Twin Needle Stock Pack

Clever thinking from a small Christchurch company
Stock Pack fitted to my Tikka .300wsm

For those that don’t know, Twin Needle is a small company based in Christchurch which specialises in custom gear modifications, repairs, and produces its own products for the hunting and ‘tactical’ market.

I first used their services 3 years ago when I had a sleeping bag repaired and refilled, they offer a wash and refill of down products, which can bring that ol worn out sleeping bag back to life, at a fraction of the cost of a new bag. I have had a bag and one jacket refilled and it has made them as good as, if not better, than new.

Twin Needle are specialists in their line of work. They repair and modify gear for a living so they get to see what works and what doesn’t and have a very good understanding of sewing and design. They base their products on practical simple designs with high quality materials and sewing techniques. This means their gear is often a little more expensive than others on the market, but it is hand made in New Zealand, by people who know how to make gear that is functional and durable.

Early in 2018 I purchased both their ‘stock pack’ and their new Binocular harness.  

The ‘Stock Pack’ is simple attachment to your rifle stock that serves two purposes, one is to add comb height to your stock and the other is as basic storage for a few rounds/range card.

The stock pack is attached via a series of Velcro straps which are fully removable and adjustable. I did find it a little fiddly to work out how to get the ‘pack’ fitting correctly. But once fitted it is easily adjusted and removed. This should fit most ‘sporting’ style stocks without too much issue.

Easily holds 5 rounds, plus a Tikka 3 shot mag as well

The pack it self it made from 500D Cordura and available in a variety of colour options, the cheek rest is closed cell foam with a tough nonslip fabric on top. This is a similar material to some lumbar pads on packs.

The stock pack adds around half an inch(10-15mm) to the comb of your rifle stock. While it does not sound like a lot I found it made a big difference to getting good cheek weld and sight picture on the rifles I have tried it on. Especially for those with higher scope mounts, or for people with ‘small’ faces this can make a big difference to fast target acquisition and consistent shooting technique.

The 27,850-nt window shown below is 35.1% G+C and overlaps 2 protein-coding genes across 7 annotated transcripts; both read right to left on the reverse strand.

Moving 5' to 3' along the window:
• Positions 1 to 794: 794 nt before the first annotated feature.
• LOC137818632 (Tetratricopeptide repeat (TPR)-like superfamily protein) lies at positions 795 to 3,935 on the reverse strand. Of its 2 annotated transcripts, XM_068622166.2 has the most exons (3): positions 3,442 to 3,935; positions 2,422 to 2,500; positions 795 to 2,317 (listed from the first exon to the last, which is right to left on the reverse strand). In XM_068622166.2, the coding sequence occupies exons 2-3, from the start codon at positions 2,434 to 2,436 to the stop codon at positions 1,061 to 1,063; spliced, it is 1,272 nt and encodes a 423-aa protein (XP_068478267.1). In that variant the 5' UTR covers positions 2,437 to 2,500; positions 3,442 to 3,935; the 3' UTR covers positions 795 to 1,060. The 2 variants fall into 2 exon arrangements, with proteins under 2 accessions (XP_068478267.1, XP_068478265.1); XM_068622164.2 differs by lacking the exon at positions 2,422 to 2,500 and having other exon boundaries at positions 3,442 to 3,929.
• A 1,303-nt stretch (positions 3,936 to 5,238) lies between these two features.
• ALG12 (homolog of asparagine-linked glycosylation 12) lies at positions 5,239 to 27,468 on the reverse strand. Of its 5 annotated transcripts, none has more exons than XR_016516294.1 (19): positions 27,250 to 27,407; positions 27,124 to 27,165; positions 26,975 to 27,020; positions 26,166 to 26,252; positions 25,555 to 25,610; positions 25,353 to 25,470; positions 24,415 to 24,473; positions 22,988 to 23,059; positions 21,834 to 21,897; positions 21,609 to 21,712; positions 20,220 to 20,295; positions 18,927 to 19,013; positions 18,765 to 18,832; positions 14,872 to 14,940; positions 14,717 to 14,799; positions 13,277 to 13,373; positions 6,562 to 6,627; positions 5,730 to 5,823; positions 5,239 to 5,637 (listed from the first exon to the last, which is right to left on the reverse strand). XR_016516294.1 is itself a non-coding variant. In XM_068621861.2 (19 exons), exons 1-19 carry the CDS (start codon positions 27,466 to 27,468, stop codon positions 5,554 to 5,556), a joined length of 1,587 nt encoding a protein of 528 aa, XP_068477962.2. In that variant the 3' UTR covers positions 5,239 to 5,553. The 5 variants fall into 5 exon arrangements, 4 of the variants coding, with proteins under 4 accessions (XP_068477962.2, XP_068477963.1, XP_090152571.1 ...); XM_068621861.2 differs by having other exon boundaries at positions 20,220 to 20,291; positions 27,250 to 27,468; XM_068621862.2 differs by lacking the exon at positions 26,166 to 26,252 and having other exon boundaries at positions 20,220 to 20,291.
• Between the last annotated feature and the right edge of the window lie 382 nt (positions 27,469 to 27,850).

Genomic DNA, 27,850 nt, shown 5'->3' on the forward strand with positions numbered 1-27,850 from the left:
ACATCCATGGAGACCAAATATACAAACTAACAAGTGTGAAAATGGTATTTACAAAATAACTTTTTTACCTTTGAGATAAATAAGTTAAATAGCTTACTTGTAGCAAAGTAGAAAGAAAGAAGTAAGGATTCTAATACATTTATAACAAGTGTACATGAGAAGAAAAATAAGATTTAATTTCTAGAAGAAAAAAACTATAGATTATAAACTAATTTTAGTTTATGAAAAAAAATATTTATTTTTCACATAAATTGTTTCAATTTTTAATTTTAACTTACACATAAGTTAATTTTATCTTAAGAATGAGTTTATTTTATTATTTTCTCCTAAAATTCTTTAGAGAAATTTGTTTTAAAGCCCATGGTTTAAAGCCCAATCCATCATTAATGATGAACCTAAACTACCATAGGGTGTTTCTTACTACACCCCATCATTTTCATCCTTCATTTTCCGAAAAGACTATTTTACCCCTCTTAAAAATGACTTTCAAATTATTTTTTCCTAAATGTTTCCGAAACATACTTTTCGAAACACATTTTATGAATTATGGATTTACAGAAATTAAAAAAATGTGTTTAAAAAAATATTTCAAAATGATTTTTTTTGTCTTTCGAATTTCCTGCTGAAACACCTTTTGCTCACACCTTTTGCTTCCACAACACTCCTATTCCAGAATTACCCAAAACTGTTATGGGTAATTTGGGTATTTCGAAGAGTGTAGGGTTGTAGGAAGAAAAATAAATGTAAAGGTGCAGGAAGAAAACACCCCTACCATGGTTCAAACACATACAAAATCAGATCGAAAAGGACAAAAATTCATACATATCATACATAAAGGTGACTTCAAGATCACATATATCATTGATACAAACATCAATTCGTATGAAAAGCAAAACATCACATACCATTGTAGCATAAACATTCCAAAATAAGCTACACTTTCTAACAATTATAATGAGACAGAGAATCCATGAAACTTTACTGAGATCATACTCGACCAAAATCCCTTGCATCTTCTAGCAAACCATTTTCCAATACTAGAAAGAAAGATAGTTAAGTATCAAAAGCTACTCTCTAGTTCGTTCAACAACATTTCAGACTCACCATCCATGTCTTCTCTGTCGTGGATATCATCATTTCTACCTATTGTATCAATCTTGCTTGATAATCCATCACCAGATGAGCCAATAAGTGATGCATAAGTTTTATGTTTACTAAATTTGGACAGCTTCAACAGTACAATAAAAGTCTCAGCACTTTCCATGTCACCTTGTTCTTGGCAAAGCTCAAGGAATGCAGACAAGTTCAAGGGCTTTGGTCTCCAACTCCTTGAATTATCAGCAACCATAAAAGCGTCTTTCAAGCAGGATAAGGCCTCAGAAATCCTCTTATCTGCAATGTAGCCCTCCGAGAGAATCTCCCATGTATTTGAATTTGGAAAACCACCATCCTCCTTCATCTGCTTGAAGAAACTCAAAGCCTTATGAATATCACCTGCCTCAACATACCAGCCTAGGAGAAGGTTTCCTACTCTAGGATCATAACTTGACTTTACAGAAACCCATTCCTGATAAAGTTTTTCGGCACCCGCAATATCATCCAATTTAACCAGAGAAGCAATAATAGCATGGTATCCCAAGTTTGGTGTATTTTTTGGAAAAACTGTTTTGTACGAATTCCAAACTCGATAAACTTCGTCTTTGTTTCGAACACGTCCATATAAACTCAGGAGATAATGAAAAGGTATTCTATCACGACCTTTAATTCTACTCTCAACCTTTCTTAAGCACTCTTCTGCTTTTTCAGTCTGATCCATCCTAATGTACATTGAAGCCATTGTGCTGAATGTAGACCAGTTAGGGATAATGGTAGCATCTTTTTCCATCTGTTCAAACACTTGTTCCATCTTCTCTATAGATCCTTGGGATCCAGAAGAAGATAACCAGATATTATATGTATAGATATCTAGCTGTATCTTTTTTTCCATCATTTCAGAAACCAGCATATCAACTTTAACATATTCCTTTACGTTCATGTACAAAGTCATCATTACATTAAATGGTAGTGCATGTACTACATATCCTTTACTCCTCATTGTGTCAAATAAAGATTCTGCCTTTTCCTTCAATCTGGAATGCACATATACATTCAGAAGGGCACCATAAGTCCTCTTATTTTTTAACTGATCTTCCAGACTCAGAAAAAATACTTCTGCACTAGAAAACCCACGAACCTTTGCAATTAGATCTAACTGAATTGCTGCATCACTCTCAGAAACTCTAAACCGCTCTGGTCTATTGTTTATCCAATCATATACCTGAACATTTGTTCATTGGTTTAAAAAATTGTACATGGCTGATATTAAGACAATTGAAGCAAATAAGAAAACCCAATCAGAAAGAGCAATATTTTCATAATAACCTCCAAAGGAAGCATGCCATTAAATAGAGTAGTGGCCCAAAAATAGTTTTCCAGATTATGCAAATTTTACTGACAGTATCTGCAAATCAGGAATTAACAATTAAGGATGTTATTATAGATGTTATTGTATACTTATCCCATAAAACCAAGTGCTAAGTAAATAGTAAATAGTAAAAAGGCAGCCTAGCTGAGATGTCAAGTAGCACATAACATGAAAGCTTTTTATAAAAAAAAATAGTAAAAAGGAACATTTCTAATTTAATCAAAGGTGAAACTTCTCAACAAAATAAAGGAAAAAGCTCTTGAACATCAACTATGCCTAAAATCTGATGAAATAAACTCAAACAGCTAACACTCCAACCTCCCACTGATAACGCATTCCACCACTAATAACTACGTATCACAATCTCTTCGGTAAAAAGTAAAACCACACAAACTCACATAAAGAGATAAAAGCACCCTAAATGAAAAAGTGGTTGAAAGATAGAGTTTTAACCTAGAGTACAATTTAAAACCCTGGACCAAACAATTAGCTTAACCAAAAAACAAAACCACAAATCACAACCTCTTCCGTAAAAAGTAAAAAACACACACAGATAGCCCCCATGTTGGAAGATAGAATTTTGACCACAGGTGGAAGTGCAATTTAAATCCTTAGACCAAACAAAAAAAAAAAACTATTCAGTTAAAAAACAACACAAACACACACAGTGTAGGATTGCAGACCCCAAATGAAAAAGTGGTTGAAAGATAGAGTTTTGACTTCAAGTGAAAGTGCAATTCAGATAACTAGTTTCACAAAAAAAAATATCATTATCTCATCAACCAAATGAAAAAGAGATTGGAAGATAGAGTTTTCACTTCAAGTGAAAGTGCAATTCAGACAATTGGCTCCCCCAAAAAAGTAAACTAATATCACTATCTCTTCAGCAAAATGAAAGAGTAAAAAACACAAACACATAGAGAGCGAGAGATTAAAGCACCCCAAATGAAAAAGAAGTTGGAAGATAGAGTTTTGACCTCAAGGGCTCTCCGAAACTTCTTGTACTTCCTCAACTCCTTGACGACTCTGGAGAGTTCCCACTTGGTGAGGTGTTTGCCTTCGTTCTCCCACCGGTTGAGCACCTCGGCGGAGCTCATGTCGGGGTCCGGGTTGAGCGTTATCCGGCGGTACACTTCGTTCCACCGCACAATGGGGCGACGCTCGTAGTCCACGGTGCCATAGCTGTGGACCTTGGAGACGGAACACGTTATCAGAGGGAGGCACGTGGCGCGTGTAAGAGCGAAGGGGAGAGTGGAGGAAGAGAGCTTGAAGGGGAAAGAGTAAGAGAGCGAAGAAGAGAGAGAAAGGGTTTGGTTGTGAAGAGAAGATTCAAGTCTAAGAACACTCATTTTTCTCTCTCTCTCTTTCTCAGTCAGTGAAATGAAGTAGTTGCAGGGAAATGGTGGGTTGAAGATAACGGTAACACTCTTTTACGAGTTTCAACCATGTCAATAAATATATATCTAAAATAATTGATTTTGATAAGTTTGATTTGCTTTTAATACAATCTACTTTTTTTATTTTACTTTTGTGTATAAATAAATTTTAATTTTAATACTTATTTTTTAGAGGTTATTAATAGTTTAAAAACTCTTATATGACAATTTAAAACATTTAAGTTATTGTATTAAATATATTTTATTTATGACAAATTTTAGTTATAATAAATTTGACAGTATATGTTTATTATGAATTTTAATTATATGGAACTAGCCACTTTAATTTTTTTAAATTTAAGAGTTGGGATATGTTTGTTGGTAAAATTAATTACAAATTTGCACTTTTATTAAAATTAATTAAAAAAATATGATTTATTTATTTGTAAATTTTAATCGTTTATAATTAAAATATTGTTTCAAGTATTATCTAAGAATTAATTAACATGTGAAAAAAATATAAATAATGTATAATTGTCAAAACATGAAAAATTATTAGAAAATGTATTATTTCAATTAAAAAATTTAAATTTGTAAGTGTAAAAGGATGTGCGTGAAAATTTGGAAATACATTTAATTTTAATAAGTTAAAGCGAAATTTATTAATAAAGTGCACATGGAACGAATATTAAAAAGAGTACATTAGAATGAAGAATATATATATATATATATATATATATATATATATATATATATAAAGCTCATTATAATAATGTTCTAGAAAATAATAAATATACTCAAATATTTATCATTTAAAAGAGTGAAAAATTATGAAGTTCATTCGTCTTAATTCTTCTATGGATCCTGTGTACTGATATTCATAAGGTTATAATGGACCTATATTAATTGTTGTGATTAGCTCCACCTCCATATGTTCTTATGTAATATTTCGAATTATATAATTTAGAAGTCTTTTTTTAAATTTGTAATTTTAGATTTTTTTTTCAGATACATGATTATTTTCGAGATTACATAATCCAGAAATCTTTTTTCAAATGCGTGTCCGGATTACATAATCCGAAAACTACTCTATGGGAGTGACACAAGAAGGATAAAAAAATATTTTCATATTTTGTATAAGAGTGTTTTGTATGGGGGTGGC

Inside shot of the velcro strap set up

The pack features one simple pouch, with a zipper closure. Inside the pocket is a Velcro strip that has an elastic 5 round holder. This is removable and you can just run loose rounds in there aswell. I usually just run 5 spare rounds and a range card in there. The rounds are easy to reach from a shooting position, and the zipper closure means you will not loose anything when pushing through scrub.

Stock Pack Fitted

The stock pack is a simple bit of kit, but it is one of things that is very handy to have. For years I ran a cheap pull over elastic cartridge holder with a piece of closed cell foam under it. Essentially the same thing but I lost a lot of rounds, and I was always fidgeting with it, to get it to fit properly.

For a lot of factory rifles I struggle to get a good cheek weld and good sight picture, the stock pack is a great solution to this problem.

I run Tikka rifles a lot and one down side of these rifles is the 3 shot mag, having another 5 rounds at your fingertips is always handy when things get a little ‘western’ and the zip up pouch on the stock pack means no more lost rounds.

Inside space
Solid Simple Design
Secure round holding and raised cheek piece in one
Lots of colour and camo options
Modular to fit most rifles

A little tricky to set up

If you are after a simple add on to a rifle that will not only have plenty of rounds at your fingertips, but also make the rifle easier to shoot the ‘Stock Pack’ is a worthy investment.

You can check out Twin Needles full range of gear here-

About the Author

Joseph Peter

Owner/Operator of Hard Yards Hunting. Mountain hunting, especially for Tahr is my true passion and I spend as much time as I can in the hills. When I'm not guiding I am usually hunting for my self or testing gear.